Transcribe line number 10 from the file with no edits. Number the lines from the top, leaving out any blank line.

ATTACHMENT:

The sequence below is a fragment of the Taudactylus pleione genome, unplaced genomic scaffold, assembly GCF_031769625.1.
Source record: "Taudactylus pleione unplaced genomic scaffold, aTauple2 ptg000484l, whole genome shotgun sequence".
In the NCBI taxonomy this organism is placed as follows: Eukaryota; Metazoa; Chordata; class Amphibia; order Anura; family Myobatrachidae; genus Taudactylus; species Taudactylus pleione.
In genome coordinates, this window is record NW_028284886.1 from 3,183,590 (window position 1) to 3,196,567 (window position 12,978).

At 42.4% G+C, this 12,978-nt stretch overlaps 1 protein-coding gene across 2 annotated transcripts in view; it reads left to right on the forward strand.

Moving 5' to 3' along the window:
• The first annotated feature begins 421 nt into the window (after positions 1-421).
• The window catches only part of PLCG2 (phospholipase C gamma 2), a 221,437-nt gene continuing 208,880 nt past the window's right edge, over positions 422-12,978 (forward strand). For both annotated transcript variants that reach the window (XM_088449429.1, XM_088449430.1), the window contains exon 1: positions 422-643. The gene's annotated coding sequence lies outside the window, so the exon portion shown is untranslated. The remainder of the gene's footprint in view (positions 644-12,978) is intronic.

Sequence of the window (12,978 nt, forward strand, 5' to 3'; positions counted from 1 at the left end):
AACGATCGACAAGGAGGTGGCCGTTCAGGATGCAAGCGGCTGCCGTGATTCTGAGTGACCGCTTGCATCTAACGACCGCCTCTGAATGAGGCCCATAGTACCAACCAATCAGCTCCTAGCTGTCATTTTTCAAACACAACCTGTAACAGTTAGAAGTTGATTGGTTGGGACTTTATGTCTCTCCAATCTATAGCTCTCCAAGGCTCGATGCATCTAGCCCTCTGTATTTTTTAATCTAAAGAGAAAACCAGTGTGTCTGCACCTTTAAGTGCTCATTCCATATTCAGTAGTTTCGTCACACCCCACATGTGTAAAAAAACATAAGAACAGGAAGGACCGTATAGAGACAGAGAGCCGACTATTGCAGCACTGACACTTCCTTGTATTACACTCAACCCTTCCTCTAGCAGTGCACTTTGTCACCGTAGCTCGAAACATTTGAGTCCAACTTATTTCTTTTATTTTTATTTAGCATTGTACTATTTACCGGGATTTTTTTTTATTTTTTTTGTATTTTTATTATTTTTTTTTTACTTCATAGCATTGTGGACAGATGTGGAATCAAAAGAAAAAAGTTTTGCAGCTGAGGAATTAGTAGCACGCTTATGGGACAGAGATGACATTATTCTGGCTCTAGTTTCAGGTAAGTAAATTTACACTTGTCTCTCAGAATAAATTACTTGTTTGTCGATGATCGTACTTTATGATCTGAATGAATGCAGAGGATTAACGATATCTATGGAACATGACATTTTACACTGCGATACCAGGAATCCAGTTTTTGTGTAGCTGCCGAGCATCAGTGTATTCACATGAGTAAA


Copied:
AACGATCGACAAGGAGGTGGCCGTTCAGGATGCAAGCGGCTGCCGTGATTCTGAGTGACCGCTTGCATCTAACGACCGCCTCTGAATGAGGCCCATAGTACCAACCAATCAGCTCCTAGCTGTCATTTTTCAAACACAACCTGTAACAGTTAGAAGTTGATTGGTTGGGACTTTATGTCTCTCCAATCTATAGCTCTCCAAGGCTCGATGCATCTAGCCCTCTGTATTTTTTAATCTAAAGAGAAAACCAGTGTGTCTGCACCTTTAAGTGCTCATTCCATATTCAGTAGTTTCGTCACACCCCACATGTGTAAAAAAACATAAGAACAGGAAGGACCGTATAGAGACAGAGAGCCGACTATTGCAGCACTGACACTTCCTTGTATTACACTCAACCCTTCCTCTAGCAGTGCACTTTGTCACCGTAGCTCGAAACATTTGAGTCCAACTTATTTCTTTTATTTTTATTTAGCATTGTACTATTTACCGGGATTTTTTTTTATTTTTTTTGTATTTTTATTATTTTTTTTTTACTTCATAGCATTGTGGACAGATGTGGAATCAAAAGAAAAAAGTTTTGCAGCTGAGGAATTAGTAGCACGCTTATGGGACAGAGATGACATTATTCTGGCTCTAGTTTCAGGTAAGTAAATTTACACTTGTCTCTCAGAATAAATTACTTGTTTGTCGATGATCGTACTTTATGATCTGAATGAATGCAGAGGATTAACGATATCTATGGAACATGACATTTTACACTGCGATACCAGGAATCCAGTTTTTGTGTAGCTGCCGAGCATCAGTGTATTCACATGAGTAAA